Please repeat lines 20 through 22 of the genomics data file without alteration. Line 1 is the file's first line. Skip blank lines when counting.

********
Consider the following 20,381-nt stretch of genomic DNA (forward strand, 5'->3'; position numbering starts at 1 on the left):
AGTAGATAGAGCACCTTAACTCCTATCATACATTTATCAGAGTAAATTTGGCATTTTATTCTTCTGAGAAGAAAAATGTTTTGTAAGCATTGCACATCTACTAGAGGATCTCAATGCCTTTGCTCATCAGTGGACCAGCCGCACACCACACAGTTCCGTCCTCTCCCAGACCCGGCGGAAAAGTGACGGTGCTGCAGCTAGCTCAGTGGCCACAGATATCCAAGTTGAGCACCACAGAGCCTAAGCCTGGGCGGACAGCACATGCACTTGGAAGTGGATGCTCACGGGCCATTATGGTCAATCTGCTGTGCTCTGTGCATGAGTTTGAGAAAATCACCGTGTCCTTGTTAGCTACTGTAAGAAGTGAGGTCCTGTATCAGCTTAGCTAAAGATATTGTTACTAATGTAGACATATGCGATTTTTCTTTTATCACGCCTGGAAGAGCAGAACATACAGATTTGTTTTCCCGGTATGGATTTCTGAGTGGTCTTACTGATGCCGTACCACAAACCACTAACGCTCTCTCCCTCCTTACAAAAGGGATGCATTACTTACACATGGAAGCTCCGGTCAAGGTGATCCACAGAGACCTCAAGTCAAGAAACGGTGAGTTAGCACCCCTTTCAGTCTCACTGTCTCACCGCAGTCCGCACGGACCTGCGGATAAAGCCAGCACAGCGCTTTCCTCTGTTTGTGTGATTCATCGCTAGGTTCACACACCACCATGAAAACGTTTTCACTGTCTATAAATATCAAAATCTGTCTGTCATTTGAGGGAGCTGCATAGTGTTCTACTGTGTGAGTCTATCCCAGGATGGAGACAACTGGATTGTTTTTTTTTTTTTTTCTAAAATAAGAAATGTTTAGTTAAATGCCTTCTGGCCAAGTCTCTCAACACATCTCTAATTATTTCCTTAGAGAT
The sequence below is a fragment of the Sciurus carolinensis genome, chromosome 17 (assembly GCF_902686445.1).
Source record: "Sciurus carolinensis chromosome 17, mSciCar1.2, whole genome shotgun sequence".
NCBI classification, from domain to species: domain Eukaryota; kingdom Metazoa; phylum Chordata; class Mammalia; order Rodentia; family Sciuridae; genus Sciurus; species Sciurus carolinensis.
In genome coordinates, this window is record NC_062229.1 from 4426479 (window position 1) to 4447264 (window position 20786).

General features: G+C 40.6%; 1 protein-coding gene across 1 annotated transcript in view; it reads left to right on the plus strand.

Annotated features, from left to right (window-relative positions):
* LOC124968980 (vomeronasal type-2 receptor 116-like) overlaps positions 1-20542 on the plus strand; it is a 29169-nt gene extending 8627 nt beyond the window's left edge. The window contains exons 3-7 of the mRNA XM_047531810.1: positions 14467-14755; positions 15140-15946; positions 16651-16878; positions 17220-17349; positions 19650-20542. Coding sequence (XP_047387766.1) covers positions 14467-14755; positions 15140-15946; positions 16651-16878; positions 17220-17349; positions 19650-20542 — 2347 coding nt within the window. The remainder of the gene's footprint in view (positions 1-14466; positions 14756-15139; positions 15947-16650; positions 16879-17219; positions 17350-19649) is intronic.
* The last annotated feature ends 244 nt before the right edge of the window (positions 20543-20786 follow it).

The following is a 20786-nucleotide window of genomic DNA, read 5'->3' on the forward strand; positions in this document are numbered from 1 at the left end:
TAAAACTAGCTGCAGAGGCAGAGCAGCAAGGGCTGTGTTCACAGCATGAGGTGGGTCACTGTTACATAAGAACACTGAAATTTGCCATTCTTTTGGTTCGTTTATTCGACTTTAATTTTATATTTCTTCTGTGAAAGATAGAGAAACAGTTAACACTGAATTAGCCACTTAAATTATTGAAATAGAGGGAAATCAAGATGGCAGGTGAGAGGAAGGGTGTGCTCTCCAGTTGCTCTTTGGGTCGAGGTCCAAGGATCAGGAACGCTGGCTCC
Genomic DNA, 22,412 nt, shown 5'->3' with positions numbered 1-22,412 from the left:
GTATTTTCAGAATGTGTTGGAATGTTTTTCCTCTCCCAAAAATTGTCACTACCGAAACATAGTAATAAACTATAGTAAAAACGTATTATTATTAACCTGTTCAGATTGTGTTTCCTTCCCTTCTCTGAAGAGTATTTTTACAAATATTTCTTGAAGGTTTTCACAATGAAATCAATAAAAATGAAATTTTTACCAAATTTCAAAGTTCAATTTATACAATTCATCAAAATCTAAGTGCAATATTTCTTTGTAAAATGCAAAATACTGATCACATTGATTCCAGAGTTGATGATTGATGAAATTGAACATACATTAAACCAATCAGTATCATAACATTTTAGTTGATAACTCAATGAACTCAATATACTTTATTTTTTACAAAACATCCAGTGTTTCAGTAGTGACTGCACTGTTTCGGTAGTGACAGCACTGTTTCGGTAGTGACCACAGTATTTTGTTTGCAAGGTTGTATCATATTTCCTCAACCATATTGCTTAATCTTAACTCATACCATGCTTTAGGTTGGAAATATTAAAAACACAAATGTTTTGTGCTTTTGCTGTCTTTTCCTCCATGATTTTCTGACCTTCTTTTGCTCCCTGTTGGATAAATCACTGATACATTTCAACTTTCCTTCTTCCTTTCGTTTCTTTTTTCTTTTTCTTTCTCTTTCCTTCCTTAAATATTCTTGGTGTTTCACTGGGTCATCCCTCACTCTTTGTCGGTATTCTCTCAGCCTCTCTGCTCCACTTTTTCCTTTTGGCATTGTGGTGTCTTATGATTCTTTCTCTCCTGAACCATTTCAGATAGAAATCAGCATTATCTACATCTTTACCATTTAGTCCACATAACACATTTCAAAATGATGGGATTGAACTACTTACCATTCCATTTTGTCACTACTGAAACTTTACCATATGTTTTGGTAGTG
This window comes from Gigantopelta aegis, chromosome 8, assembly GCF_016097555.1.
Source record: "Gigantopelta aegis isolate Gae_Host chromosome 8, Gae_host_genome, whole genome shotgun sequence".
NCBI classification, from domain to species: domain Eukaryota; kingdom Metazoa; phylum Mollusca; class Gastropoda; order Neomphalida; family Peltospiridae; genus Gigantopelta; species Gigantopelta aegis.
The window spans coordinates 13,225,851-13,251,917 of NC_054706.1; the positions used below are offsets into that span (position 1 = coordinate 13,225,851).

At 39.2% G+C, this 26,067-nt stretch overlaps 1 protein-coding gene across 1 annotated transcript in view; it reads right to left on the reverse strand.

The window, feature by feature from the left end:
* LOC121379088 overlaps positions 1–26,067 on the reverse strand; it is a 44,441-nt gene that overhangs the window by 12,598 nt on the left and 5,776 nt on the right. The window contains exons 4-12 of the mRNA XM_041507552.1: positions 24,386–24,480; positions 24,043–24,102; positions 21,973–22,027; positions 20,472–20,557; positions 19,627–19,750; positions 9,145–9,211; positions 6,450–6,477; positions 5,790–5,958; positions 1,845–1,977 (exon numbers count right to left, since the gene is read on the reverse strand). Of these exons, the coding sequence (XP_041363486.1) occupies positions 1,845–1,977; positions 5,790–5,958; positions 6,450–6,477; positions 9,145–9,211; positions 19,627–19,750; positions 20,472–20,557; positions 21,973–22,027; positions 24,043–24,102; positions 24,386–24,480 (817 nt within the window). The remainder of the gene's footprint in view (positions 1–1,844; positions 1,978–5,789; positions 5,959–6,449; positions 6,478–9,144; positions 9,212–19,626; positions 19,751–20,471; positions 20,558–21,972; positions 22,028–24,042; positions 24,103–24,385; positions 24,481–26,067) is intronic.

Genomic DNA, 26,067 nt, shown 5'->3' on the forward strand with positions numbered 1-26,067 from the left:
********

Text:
The window, feature by feature from the left end:
* LOC121379088 overlaps positions 1–26,067 on the reverse strand; it is a 44,441-nt gene that overhangs the window by 12,598 nt on the left and 5,776 nt on the right. The window contains exons 4-12 of the mRNA XM_041507552.1: positions 24,386–24,480; positions 24,043–24,102; positions 21,973–22,027; positions 20,472–20,557; positions 19,627–19,750; positions 9,145–9,211; positions 6,450–6,477; positions 5,790–5,958; positions 1,845–1,977 (exon numbers count right to left, since the gene is read on the reverse strand). Of these exons, the coding sequence (XP_041363486.1) occupies positions 1,845–1,977; positions 5,790–5,958; positions 6,450–6,477; positions 9,145–9,211; positions 19,627–19,750; positions 20,472–20,557; positions 21,973–22,027; positions 24,043–24,102; positions 24,386–24,480 (817 nt within the window). The remainder of the gene's footprint in view (positions 1–1,844; positions 1,978–5,789; positions 5,959–6,449; positions 6,478–9,144; positions 9,212–19,626; positions 19,751–20,471; positions 20,558–21,972; positions 22,028–24,042; positions 24,103–24,385; positions 24,481–26,067) is intronic.

Genomic DNA, 26,067 nt, shown 5'->3' on the forward strand with positions numbered 1-26,067 from the left: